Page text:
In the aftermath of a groundbreaking $261 million jury verdict against Johns Hopkins All Children’s Hospital (JHACH), a contentious battle erupted when the hospital’s attorneys filed a motion for a new trial based on alleged “juror misconduct.” Rather than accepting the jury’s decision, JHACH attempted to upend the outcome, pointing fingers at Juror #1 and his wife, insinuating undue influence.
The hospital’s defense claimed that Juror #1’s wife had purportedly delved too deeply into trial details, insinuating that her alleged engagement must have swayed her husband’s judgment in favor of the plaintiff. However, lacking any substantial evidence of the wife’s influence, JHACH resorted to publicizing the couple’s personal information online, later redacting it due to public outcry.
I spoke with the Kowalski family’s attorney, Greg Anderson, who rebuffed the hospital’s bid for a new trial. Anderson emphasized the absurdity of the defense’s argument, highlighting the court’s instructions barring jurors from discussing the case, even with family members. He dismissed the defense’s claims of “misconduct by proxy” and underscored that such assumptions would essentially impede any married juror from serving on a trial.
Legal experts and observers widely derided the defense’s motion as frivolous and reaching. Critics lampooned the defense’s accusations, particularly their fixation on Juror #1’s wife’s social media activity and connections, terming it ludicrous and far-fetched. Moreover, leaked emails suggested that the defense had prior knowledge of some online information before the verdict, casting doubt on their post-verdict allegations.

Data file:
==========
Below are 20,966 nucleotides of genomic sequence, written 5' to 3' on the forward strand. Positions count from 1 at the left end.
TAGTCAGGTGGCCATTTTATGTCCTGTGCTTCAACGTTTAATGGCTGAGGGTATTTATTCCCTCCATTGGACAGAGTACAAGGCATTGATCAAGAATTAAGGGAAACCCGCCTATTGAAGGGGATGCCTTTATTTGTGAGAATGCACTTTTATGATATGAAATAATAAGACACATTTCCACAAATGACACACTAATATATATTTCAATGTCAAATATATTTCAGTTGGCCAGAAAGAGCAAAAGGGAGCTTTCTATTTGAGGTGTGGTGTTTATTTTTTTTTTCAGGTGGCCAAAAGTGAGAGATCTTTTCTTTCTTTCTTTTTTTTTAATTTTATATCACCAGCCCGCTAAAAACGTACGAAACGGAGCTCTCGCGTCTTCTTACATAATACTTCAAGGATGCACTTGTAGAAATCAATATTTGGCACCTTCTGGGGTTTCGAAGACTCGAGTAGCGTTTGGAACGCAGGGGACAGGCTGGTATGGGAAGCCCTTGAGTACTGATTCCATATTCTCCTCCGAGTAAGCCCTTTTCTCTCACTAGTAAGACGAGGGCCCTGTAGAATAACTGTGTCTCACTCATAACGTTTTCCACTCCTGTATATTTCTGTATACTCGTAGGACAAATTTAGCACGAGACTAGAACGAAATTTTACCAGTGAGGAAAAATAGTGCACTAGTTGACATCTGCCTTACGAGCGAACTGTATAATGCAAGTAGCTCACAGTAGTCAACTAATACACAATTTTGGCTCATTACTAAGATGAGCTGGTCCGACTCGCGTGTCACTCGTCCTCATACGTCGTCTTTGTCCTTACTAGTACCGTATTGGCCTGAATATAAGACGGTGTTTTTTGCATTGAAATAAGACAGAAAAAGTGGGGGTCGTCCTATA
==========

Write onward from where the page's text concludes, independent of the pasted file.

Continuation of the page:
The plaintiff’s response dismantled the defense’s claims, highlighting the court’s admonitions to jurors not to engage in discussions about the trial, thus refuting the defense’s assertions of prejudiced behavior due to the wife’s social media engagement. Additionally, the defense’s accusations regarding information from online sources were debunked by the plaintiff, citing court records of testimony preceding Juror #1’s alleged use of a particular phrase.
Amidst the legal wrangling, concerns arose over the precedent set by JHACH’s tactics, drawing attention to potential juror intimidation and harassment by the losing party in a lawsuit. The impending hearing scheduled for December 15th will determine the fate of the motions, including the defense’s request to question Juror #1 and his wife and access their personal devices. The case underscores broader issues concerning the sanctity of jury trials and the repercussions of targeting jurors and their families based on the outcomes of legal proceedings.